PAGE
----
May 23, 2017

With Careers Shorter NFL Teams Ask: What Can Rookies Do For Me Now?


The Washington Post  

E. Lyle Cain, Jr. , M.D.

WASHINGTON D.C. -- Like skid marks at the scene of a car crash, the evidence of a college career’s worth of collisions was evident to a skilled medical practitioner looking to find fault with the test results on Alabama defensive end Jonathan Allen at the NFL scouting combine. There were signs of surgery on each shoulder and a trace of arthritis in each joint.

In the estimation of some NFL teams, that apparently was enough to knock Allen from his projected status as a top-five selection in this year’s draft. An unexpected run on offensive players dropped him further.

E. Lyle Cain, Jr., M.D. quotes within article

Allen underwent shoulder surgeries to repair muscle tears in back-to-back seasons while at Alabama, but in each case returned to compete effectively. In an interview prior to the draft, Dr. Lyle Cain, an associate of Andrews who also works with Alabama football, detailed the procedures and downplayed any concern, telling the NFL Network: “This is something that a lot of offensive linemen and defensive linemen have … things guys play with their whole careers.”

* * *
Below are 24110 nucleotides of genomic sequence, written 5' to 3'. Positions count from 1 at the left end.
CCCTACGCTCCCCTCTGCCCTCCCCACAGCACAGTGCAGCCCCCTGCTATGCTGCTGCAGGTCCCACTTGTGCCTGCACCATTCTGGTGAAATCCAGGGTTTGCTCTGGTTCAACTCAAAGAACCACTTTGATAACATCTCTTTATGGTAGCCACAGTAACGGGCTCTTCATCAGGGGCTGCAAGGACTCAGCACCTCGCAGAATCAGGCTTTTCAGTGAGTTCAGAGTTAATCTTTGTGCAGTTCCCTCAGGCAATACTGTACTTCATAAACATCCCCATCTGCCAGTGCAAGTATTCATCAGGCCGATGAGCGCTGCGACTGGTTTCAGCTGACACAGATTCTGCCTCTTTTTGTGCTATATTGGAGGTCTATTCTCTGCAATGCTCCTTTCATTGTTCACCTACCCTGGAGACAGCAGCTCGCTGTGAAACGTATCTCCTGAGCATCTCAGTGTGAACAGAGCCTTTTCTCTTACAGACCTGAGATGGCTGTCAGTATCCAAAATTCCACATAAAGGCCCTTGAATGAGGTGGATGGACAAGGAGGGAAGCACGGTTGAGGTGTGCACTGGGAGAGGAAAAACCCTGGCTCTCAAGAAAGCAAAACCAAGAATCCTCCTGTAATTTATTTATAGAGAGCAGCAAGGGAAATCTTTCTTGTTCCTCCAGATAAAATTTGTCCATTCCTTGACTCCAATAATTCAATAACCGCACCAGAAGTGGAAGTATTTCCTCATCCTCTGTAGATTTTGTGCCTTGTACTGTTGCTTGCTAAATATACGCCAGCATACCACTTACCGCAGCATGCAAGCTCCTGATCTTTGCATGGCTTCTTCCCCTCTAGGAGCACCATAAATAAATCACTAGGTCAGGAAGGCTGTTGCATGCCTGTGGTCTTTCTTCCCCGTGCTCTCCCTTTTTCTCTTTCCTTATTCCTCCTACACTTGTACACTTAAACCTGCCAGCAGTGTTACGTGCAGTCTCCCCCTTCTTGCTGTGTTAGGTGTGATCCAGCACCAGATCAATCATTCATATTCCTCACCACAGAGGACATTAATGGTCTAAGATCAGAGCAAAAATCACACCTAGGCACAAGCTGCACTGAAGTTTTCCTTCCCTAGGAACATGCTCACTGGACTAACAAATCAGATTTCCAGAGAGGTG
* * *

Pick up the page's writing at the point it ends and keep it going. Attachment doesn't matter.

David Geier, an orthopedic surgeon and sports medicine specialist in Charleston, S.C., said in a telephone interview that Cain’s endorsement and Allen’s strong finish to his college career likely carried weight with NFL executives.

“When you hear ‘arthritis,’ that’s still a risk. A guy has got to use his arm and wrist to drag his guy to the ground, and that’s going to scare some teams off,” Geier said. “But I feel like if he played for two years after that and never missed a snap, the risk isn’t probably that high.”

To read the entire The Washington Post article, written by Liz Clarke click here.